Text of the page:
Visit http://www.CoachDavidAlexander.com for more strength & conditioning tips.
This is a unique kind of barbell row. The gym I train at (Xtreme Fitness San Juan Island) has a t-bar row but the receiving end for the weights is too small. I would need to put on 45’s and then the range of motion will suffer. So this was my solution. I put on 35’s so I can add weight and still get a good range of motion. I needed to weight one side of the barbell or it would rise off the ground (see in video). I do this lift once a week and add 5 pounds every time. Have fun! Coach David Alexander
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Instructions for making primal beef shank with parsnip purée and green vegetable.
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Is saturated fat really a deadly nutrient?
Tuesday, September 04, 2012 by: Ben Hirshberg
(NaturalNews) Many doctors and health experts vilify dietary fat, urging everyone to cut down on the macronutrient in favor of low fat alternatives. Even more common is for health experts to talk about good fats and bad fats. More often than not, saturated fat is at the top of the fat naughty list. It is worth examining how saturated fat got its reputation for being a deadly nutrient and seeing if the reputation is deserved or not.
Saturated fat and Ancel Keys
Those who abhor saturated fat point to the work of Dr. Ancel Keys, who popularized the notion that saturated fat causes heart disease. In 1953, Keys wrote a paper with the key finding of a correlation between fat intake and heart disease deaths in six countries around the world. Data was actually available for 22 countries around the world, and the association between fat intake and heart disease was not present in several of the countries.
17 years later, Keys published a study looking at seven countries that found a correlation between animal fats and heart disease rates, as well as total cholesterol numbers and heart disease rates. Keys concluded that saturated fats in animal foods led to high cholesterol levels which led to higher incidences of heart disease. The problem with Keys’ 1970 study of the seven countries was that three of the seven countries examined actually had no correlation between animal fat consumption and heart disease prevalence.
Saturated fat and cholesterol
As far as the connection between saturated fat and cholesterol goes, Keys got it wrong as well. Saturated fat does increase LDL cholesterol, which builds up plaque on artery walls. Saturated fat also increases HDL cholesterol, as much or possibly more than it increases LDL cholesterol. HDL cholesterol removes plaque from artery walls, which means that any damage saturated fat does to bad cholesterol is undone by its effect on good cholesterol levels.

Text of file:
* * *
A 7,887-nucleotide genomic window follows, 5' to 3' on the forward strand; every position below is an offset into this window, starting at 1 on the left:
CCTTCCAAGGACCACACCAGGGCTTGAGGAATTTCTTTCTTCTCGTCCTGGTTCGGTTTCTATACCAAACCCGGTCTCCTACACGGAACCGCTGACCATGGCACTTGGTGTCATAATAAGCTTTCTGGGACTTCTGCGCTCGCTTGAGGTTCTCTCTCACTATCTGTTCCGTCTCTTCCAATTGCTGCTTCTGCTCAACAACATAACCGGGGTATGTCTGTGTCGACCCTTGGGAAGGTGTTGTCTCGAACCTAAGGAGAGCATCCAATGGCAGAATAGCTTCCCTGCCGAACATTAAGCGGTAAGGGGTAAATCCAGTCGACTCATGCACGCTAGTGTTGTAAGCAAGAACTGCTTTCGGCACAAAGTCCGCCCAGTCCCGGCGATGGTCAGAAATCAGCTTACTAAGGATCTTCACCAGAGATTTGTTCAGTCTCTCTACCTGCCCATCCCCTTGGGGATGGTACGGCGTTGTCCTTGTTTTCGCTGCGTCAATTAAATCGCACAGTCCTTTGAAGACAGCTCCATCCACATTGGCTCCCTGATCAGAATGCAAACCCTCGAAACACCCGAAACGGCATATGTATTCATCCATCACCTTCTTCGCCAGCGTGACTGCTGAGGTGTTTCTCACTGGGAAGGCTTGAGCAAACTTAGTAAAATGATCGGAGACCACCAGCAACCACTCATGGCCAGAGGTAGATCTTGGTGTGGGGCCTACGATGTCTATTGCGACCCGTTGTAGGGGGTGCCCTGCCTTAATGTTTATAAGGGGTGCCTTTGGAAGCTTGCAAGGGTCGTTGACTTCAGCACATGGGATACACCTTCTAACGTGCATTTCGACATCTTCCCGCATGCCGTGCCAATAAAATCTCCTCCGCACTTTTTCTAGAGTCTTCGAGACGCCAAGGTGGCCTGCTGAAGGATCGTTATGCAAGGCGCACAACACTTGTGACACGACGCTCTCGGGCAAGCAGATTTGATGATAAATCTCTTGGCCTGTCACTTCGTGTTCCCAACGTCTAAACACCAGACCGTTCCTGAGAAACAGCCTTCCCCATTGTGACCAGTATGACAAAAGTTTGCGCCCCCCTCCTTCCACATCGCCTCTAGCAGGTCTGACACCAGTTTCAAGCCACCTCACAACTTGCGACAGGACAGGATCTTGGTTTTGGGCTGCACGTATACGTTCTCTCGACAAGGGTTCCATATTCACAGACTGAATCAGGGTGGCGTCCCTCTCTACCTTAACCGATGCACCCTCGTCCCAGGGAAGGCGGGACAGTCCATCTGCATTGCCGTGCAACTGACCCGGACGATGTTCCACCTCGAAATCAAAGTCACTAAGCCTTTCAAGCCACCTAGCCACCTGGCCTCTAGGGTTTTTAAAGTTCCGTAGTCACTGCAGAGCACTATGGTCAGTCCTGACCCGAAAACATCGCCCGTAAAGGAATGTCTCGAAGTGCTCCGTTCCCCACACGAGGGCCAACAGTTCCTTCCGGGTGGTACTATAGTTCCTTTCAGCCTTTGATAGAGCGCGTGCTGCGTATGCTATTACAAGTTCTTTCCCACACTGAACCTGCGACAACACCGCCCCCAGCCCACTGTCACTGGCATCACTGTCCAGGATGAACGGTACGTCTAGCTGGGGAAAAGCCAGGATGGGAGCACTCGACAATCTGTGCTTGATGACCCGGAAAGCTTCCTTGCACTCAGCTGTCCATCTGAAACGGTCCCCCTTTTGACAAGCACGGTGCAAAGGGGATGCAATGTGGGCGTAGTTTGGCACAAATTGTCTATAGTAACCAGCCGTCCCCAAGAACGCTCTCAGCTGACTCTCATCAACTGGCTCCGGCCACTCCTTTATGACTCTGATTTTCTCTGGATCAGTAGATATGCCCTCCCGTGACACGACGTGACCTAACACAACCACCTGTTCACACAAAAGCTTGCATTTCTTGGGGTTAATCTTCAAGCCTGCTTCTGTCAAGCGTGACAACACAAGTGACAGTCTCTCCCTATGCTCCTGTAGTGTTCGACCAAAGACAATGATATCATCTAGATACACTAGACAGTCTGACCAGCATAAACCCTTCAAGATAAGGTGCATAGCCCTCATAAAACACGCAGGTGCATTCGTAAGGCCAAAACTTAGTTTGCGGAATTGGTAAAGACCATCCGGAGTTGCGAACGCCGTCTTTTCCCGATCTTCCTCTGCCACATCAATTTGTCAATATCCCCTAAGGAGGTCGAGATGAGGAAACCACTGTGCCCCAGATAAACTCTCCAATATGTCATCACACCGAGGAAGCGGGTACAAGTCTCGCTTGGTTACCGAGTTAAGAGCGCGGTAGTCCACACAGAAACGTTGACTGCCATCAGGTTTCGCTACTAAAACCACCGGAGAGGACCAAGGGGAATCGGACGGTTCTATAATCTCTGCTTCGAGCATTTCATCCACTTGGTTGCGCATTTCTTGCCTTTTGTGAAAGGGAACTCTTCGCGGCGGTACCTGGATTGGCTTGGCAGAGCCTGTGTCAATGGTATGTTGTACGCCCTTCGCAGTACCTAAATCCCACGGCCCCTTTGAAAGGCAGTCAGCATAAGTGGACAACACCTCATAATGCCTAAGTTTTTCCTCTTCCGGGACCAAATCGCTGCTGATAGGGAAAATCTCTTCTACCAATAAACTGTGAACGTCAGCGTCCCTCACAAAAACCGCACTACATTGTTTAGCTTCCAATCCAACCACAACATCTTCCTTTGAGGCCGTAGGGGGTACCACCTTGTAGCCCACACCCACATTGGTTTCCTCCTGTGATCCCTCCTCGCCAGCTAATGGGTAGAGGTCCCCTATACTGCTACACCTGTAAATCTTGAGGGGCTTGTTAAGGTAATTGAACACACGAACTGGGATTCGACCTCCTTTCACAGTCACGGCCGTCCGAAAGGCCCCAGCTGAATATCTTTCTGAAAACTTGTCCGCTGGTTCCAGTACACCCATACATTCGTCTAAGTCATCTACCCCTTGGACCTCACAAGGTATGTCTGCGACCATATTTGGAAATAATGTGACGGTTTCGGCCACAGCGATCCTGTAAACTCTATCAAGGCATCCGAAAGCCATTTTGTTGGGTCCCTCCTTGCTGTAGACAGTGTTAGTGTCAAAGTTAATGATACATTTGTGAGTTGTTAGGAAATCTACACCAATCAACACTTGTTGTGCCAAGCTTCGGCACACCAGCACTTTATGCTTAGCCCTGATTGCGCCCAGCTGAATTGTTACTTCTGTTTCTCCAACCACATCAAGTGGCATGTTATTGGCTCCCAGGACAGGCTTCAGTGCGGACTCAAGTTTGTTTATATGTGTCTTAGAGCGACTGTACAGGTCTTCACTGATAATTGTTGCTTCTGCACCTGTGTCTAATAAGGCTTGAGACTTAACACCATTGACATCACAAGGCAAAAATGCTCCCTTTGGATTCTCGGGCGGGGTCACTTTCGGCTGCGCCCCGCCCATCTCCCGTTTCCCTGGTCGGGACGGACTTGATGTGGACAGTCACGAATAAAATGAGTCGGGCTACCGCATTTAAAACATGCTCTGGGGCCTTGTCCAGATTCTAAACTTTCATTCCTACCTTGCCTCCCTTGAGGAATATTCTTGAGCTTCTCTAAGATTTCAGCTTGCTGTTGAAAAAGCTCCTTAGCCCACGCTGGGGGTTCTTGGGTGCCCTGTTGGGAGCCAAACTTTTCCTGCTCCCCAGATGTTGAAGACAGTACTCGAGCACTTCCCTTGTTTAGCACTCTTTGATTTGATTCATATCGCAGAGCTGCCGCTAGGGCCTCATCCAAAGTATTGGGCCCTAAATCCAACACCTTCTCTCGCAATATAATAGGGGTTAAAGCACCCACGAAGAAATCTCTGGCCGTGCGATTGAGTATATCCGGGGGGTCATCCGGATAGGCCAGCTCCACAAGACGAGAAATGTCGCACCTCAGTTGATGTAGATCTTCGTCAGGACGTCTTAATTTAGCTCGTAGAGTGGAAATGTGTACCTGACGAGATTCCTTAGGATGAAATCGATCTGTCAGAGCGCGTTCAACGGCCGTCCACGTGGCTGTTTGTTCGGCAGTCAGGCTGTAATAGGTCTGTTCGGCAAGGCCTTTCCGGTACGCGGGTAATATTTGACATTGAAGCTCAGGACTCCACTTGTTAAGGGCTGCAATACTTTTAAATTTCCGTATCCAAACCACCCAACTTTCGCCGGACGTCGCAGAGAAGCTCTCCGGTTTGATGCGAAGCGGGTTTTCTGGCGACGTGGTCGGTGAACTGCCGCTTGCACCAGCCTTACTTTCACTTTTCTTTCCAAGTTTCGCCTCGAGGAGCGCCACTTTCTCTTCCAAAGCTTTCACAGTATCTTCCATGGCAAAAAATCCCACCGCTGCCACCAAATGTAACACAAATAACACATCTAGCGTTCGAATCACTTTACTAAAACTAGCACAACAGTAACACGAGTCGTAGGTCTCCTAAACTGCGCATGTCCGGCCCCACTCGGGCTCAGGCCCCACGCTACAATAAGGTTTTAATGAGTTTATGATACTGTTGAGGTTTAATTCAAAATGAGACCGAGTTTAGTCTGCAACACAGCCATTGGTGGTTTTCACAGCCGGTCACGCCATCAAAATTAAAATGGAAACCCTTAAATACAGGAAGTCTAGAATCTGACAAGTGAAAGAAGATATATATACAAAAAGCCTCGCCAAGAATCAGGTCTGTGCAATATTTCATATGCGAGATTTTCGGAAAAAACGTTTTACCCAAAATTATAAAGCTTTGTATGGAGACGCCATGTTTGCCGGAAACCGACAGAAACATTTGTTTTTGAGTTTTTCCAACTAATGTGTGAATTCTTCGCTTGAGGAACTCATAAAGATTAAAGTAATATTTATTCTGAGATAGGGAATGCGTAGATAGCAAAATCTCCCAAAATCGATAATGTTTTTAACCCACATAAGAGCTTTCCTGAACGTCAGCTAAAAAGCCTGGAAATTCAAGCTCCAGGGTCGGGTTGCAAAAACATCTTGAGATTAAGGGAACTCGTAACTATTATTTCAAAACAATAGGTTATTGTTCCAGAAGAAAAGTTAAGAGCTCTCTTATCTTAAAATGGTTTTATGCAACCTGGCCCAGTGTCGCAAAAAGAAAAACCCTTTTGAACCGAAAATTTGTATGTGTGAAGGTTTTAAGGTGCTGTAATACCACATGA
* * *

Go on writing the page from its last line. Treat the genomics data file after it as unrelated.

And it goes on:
Furthermore, it appears saturated fat doesn’t affect LDL cholesterol levels as negatively as previously thought. LDL cholesterol comes in two varieties: small and dense particles or large and fluffy particles. The large and fluffy LDL particles have no association with clogged arteries, whereas the small and dense LDL particles had a strong association with clogged arteries. It turns out that replacing carbohydrates with saturated or unsaturated fats decreases the levels of small, dense LDL particles.
Saturated fat – A vital nutrient?
So is saturated fat the demonic nutrient conventional wisdom makes it out to be? It appears that the answer is no, and that saturated fat is not only safe but actually quite beneficial to human physiology. Saturated fat improves cardiovascular risk factors, increases bone strength, improves liver health, is essential to lung and brain health, influences insulin release and metabolic rate, and helps the immune system function. Ancel Keys got it wrong, and unfortunately his condemnation of saturated fat has contributed to a widespread dietary fat phobia.
Sources for this article include:
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Low-carbohydrate diets make you lean and healthy, systematic review shows